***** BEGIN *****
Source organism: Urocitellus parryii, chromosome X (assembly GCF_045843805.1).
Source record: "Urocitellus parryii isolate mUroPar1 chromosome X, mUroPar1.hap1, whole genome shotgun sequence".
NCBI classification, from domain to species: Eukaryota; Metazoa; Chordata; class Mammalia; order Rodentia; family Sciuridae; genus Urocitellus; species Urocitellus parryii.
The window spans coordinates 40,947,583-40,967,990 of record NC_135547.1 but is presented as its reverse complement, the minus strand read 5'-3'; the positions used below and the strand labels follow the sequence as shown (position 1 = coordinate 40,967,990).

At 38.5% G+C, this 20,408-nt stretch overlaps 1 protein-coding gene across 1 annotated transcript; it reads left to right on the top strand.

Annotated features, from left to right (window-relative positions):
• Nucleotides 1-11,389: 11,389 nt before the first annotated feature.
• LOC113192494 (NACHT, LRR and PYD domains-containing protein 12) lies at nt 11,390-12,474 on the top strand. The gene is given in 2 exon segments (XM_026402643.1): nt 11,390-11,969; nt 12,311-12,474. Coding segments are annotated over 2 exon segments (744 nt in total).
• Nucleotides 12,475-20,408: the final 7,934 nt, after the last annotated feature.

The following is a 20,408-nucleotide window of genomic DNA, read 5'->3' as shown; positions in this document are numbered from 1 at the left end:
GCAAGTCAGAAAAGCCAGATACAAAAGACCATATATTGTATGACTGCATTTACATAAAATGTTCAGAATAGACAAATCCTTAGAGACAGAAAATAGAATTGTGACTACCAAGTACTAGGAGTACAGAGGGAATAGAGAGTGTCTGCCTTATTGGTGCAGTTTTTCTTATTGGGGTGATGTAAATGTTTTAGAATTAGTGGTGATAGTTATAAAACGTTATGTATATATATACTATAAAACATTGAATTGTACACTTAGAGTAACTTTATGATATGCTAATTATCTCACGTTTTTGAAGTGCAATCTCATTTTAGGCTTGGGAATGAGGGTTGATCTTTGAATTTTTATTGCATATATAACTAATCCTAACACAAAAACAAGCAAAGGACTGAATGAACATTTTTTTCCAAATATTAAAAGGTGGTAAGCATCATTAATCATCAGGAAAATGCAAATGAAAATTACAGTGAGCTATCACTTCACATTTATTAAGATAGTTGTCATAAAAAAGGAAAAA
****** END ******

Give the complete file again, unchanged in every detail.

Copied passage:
Source organism: Urocitellus parryii, chromosome X (assembly GCF_045843805.1).
Source record: "Urocitellus parryii isolate mUroPar1 chromosome X, mUroPar1.hap1, whole genome shotgun sequence".
NCBI classification, from domain to species: Eukaryota; Metazoa; Chordata; class Mammalia; order Rodentia; family Sciuridae; genus Urocitellus; species Urocitellus parryii.
The window spans coordinates 40,947,583-40,967,990 of record NC_135547.1 but is presented as its reverse complement, the minus strand read 5'-3'; the positions used below and the strand labels follow the sequence as shown (position 1 = coordinate 40,967,990).

At 38.5% G+C, this 20,408-nt stretch overlaps 1 protein-coding gene across 1 annotated transcript; it reads left to right on the top strand.

Annotated features, from left to right (window-relative positions):
• Nucleotides 1-11,389: 11,389 nt before the first annotated feature.
• LOC113192494 (NACHT, LRR and PYD domains-containing protein 12) lies at nt 11,390-12,474 on the top strand. The gene is given in 2 exon segments (XM_026402643.1): nt 11,390-11,969; nt 12,311-12,474. Coding segments are annotated over 2 exon segments (744 nt in total).
• Nucleotides 12,475-20,408: the final 7,934 nt, after the last annotated feature.

The following is a 20,408-nucleotide window of genomic DNA, read 5'->3' as shown; positions in this document are numbered from 1 at the left end:
GCAAGTCAGAAAAGCCAGATACAAAAGACCATATATTGTATGACTGCATTTACATAAAATGTTCAGAATAGACAAATCCTTAGAGACAGAAAATAGAATTGTGACTACCAAGTACTAGGAGTACAGAGGGAATAGAGAGTGTCTGCCTTATTGGTGCAGTTTTTCTTATTGGGGTGATGTAAATGTTTTAGAATTAGTGGTGATAGTTATAAAACGTTATGTATATATATACTATAAAACATTGAATTGTACACTTAGAGTAACTTTATGATATGCTAATTATCTCACGTTTTTGAAGTGCAATCTCATTTTAGGCTTGGGAATGAGGGTTGATCTTTGAATTTTTATTGCATATATAACTAATCCTAACACAAAAACAAGCAAAGGACTGAATGAACATTTTTTTCCAAATATTAAAAGGTGGTAAGCATCATTAATCATCAGGAAAATGCAAATGAAAATTACAGTGAGCTATCACTTCACATTTATTAAGATAGTTGTCATAAAAAAGGAAAAA